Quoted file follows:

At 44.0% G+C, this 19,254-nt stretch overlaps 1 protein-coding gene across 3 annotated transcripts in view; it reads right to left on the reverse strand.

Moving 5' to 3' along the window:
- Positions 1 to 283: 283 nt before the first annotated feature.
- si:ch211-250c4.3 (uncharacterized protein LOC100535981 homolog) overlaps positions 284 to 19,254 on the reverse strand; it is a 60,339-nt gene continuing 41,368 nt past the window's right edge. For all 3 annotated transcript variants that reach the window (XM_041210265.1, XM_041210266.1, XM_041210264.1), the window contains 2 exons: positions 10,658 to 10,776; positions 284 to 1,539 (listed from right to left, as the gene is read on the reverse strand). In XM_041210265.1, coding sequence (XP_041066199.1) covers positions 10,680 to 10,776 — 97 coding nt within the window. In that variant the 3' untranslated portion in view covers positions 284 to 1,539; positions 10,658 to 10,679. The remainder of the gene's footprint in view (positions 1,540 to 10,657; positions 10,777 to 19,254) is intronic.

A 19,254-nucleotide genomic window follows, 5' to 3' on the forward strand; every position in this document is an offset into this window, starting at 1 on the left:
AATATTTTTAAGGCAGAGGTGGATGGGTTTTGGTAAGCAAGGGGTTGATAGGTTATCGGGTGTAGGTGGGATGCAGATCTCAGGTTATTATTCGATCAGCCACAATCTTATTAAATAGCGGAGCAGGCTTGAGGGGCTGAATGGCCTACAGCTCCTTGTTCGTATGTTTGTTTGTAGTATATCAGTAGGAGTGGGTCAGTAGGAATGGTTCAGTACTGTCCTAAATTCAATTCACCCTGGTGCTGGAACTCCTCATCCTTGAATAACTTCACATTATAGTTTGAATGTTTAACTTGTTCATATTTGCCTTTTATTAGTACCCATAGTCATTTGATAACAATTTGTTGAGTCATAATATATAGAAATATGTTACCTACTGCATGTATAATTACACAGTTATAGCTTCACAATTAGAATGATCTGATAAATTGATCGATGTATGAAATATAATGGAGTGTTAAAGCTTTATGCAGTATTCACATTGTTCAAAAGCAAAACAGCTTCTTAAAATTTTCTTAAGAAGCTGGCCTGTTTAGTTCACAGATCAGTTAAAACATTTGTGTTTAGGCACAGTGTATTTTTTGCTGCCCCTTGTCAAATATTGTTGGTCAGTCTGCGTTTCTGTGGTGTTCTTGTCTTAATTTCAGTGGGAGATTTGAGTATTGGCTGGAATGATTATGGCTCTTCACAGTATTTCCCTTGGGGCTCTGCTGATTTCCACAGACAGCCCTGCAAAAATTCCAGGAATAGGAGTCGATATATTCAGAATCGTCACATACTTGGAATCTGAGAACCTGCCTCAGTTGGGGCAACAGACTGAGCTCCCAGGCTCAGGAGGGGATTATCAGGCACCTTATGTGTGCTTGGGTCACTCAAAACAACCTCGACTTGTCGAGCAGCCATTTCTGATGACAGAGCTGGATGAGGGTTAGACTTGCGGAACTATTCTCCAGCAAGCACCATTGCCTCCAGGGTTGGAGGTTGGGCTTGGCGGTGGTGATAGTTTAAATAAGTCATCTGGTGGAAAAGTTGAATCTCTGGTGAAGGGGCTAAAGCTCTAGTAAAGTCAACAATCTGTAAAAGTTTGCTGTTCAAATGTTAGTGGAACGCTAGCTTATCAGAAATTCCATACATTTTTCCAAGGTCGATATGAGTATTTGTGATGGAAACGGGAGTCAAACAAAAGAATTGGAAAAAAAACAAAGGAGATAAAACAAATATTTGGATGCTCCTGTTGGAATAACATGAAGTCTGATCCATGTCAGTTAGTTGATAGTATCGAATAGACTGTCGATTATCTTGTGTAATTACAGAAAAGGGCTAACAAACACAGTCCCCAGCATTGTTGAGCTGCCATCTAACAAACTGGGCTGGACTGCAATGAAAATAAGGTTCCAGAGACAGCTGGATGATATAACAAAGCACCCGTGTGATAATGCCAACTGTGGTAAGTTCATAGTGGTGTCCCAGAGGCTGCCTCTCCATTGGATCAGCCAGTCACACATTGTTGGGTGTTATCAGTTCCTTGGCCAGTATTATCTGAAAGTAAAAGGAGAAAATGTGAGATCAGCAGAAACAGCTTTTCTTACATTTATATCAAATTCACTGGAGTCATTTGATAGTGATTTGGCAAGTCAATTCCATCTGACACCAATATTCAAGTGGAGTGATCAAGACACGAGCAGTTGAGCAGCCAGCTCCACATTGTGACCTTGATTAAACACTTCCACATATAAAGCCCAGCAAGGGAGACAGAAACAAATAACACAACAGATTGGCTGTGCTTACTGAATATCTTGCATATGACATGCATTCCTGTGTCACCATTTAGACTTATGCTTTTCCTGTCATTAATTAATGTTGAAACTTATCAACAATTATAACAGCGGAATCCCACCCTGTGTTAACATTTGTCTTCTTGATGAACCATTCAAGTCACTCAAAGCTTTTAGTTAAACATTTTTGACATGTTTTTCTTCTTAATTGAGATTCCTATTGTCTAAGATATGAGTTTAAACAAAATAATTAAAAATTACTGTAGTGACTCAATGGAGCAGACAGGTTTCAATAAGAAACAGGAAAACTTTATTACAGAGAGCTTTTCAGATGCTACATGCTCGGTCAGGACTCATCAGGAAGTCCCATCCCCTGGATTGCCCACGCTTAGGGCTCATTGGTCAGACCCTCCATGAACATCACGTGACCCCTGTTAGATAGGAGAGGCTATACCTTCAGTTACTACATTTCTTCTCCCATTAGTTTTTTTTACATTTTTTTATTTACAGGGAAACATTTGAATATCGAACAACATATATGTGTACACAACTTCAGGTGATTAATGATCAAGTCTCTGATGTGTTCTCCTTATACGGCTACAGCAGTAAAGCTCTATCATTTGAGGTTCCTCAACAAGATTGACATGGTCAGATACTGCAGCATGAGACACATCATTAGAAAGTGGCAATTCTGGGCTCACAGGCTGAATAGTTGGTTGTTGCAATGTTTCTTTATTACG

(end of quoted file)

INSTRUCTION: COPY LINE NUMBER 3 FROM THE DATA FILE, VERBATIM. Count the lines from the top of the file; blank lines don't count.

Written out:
- Positions 1 to 283: 283 nt before the first annotated feature.